The cost of our armed peace last year (1910) was over one billion dollars.

Think what this would do. It would reforest our fifty-six million acres of denuded forest land in the United States; it would also provide for the entire irrigation project contemplated by government to be carried out in the next 25 years, and it would pay for the Panama Canal. The wonderful Congressional library at Washington was built for only a little over half the cost of a battle ship, and is maintained for about three fourths the cost of keeping one afloat.

People recognize that war is not now always a question of patriotism, but more often a question of conquest or commercial aggrandizement, and it is becoming harder each year for nations to carry on war and have the backing of their own people.

 We as women are especially interested in the peace problem. War, and armed peace even more than war, brings disease and sorrow and death to thousands of unsuspecting victims through the disease that follows war and standing armies, namely – the great Red Plague (venereal diseases). This disease has had the ban of secrecy placed upon it, so it is but little known and feared, and understood by the general public, but when our Health Department states that over 25% of the days of hospital service of the navy during the year 1904  of the Philippine War were devoted to these diseases; when we know that 85% of so called women’s diseases are directly due to this contagion that strikes at the innocent even more than the guilty, and children especially, as the greatest sufferers. When we know too a large percentage of the splendid physically fit of our army and many are contaminated, we feel sure that we women need to take an active interest in the growth of peace.

 Man’s idea of government consists of two things, order and defense. When he has these, he thinks he has accomplished the object of government. One dollar for improvement, $10 for war. No thought of homeless children, no provision for a dignified old age for the poor. Where is the nation that has not vice, and drunkenness, and shameless living. Not much thought was given these problems til women took them up. Were these studied, their causes removed, there would come a higher living that would have no thought of arsenals and forts. Then would come an economic balance that we sadly need.  

Our agricultural pursuits are the life of the nation. From the farm comes directly or indirectly all our government income, yet last year thirty dollars was spent for maintaining our military expenses to one dollar spent in advancing agriculture. Over one billion dollars was appropriated last year for expenses, and the bulk of this vast sum went for preparation for wars that will probably never come.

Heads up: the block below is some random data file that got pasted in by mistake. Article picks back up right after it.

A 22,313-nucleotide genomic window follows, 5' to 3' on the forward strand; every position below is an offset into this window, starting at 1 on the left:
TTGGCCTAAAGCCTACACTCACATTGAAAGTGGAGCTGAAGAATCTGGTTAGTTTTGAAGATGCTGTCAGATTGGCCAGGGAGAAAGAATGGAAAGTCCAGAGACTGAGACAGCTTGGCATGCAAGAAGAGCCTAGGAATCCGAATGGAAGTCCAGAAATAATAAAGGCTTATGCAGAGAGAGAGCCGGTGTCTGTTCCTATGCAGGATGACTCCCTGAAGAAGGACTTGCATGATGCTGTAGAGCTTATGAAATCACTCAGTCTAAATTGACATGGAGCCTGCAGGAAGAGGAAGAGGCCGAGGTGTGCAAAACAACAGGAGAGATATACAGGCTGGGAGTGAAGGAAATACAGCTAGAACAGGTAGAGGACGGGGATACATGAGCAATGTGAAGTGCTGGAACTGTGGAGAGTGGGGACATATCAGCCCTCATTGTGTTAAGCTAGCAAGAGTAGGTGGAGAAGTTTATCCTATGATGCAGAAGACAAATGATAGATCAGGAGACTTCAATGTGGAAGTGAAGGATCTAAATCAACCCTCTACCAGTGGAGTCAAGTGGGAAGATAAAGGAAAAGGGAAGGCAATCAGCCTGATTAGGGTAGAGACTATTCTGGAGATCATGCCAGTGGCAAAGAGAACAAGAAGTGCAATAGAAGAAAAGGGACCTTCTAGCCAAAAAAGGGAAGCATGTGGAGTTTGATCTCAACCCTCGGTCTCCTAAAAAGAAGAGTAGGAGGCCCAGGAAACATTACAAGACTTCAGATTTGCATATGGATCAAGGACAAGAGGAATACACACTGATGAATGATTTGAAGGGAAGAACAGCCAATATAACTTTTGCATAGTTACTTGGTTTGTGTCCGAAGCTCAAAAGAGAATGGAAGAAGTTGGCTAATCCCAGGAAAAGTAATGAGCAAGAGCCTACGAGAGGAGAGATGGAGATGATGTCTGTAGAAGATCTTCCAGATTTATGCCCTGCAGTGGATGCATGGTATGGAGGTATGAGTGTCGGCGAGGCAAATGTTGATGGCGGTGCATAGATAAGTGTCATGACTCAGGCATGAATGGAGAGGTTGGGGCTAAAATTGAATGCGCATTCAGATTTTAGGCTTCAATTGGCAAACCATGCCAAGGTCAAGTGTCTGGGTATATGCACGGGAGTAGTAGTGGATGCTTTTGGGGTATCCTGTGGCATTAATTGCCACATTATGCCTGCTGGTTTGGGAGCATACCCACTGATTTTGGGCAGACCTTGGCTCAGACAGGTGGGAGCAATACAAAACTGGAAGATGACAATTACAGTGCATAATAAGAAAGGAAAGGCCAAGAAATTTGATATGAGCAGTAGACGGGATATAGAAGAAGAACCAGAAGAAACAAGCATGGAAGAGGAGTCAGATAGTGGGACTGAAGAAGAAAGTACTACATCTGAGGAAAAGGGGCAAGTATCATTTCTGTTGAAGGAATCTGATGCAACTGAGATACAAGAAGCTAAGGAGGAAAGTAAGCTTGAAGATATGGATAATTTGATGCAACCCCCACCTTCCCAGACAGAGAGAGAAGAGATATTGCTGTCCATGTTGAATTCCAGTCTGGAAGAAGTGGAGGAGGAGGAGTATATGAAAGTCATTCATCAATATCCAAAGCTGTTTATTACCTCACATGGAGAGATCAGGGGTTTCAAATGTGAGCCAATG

If nations would follow President Taft’s suggestion that the great nations of the world agree to a permanent peace, that any disputes that may arise be settled by arbitration, and a small navy be maintained jointly for the preservation of universal peace, then we could enter upon a new era of universal prosperity, and the fiat of Him who said “All they that take the sword shall perish by the sword,” would be of the past, and the prophecy could perhaps be fulfilled that – “The wolf also shall dwell with the lamb, and the leopard shall lie down with the kid, and the calf and young lion and the fatling together, and a little child shall lead them.”

I am currently working on the Biography of Emily Hoppin, who I first introduced as the inspiration for Eliza in my eco-novel, Heart Wood – Four Women, for the Earth, for the Future.  My plan is to include the entire text of this speech on World Wide Peace, as well as her many other writings and speeches, in the biography.

Heart Wood can be purchased at your local book store and online at Amazon


  1. What an amazing and prophetic voice Emily Hoppin has shared in this incredible speech. What a different world it would be if the wealthy white men who have dominated our country for these 111 years had listened to her! I can’t wait to read her biography!

    1. Yes, our country would probably be in a different place if women’s perspectives were included in “wealthy white men’s” decision-making! I imagine Emily would be astounded to know her words are being heard 111 years later!